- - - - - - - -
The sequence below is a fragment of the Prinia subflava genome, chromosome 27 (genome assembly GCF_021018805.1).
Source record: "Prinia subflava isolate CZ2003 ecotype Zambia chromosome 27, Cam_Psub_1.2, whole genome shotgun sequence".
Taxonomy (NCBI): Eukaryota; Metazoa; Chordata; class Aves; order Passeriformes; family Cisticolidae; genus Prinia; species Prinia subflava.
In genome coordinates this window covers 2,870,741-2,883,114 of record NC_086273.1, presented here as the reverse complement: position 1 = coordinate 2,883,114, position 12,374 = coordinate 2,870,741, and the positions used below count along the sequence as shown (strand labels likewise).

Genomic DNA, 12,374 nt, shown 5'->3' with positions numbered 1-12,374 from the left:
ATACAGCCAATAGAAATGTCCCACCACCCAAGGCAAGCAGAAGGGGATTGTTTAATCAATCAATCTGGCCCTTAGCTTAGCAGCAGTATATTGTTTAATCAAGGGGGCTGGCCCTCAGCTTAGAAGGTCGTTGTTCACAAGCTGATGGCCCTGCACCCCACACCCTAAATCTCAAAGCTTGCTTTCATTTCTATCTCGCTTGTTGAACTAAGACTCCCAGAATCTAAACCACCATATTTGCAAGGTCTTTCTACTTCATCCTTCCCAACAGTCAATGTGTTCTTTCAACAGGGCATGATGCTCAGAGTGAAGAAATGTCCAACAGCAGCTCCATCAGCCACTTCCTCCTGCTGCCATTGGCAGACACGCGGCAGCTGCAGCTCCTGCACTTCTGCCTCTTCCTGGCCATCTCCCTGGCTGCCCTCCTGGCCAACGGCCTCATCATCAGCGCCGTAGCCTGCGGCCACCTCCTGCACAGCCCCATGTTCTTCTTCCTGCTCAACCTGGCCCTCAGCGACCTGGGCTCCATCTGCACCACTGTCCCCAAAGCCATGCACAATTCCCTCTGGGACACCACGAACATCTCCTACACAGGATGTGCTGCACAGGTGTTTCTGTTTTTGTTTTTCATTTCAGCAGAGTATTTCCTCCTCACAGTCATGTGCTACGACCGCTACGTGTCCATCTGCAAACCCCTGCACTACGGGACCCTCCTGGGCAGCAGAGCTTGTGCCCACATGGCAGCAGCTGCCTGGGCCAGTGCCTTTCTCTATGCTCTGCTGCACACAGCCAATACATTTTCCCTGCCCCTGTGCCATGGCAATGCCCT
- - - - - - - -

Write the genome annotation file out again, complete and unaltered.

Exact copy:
The sequence below is a fragment of the Prinia subflava genome, chromosome 27 (genome assembly GCF_021018805.1).
Source record: "Prinia subflava isolate CZ2003 ecotype Zambia chromosome 27, Cam_Psub_1.2, whole genome shotgun sequence".
Taxonomy (NCBI): Eukaryota; Metazoa; Chordata; class Aves; order Passeriformes; family Cisticolidae; genus Prinia; species Prinia subflava.
In genome coordinates this window covers 2,870,741-2,883,114 of record NC_086273.1, presented here as the reverse complement: position 1 = coordinate 2,883,114, position 12,374 = coordinate 2,870,741, and the positions used below count along the sequence as shown (strand labels likewise).

Genomic DNA, 12,374 nt, shown 5'->3' with positions numbered 1-12,374 from the left:
ATACAGCCAATAGAAATGTCCCACCACCCAAGGCAAGCAGAAGGGGATTGTTTAATCAATCAATCTGGCCCTTAGCTTAGCAGCAGTATATTGTTTAATCAAGGGGGCTGGCCCTCAGCTTAGAAGGTCGTTGTTCACAAGCTGATGGCCCTGCACCCCACACCCTAAATCTCAAAGCTTGCTTTCATTTCTATCTCGCTTGTTGAACTAAGACTCCCAGAATCTAAACCACCATATTTGCAAGGTCTTTCTACTTCATCCTTCCCAACAGTCAATGTGTTCTTTCAACAGGGCATGATGCTCAGAGTGAAGAAATGTCCAACAGCAGCTCCATCAGCCACTTCCTCCTGCTGCCATTGGCAGACACGCGGCAGCTGCAGCTCCTGCACTTCTGCCTCTTCCTGGCCATCTCCCTGGCTGCCCTCCTGGCCAACGGCCTCATCATCAGCGCCGTAGCCTGCGGCCACCTCCTGCACAGCCCCATGTTCTTCTTCCTGCTCAACCTGGCCCTCAGCGACCTGGGCTCCATCTGCACCACTGTCCCCAAAGCCATGCACAATTCCCTCTGGGACACCACGAACATCTCCTACACAGGATGTGCTGCACAGGTGTTTCTGTTTTTGTTTTTCATTTCAGCAGAGTATTTCCTCCTCACAGTCATGTGCTACGACCGCTACGTGTCCATCTGCAAACCCCTGCACTACGGGACCCTCCTGGGCAGCAGAGCTTGTGCCCACATGGCAGCAGCTGCCTGGGCCAGTGCCTTTCTCTATGCTCTGCTGCACACAGCCAATACATTTTCCCTGCCCCTGTGCCATGGCAATGCCCT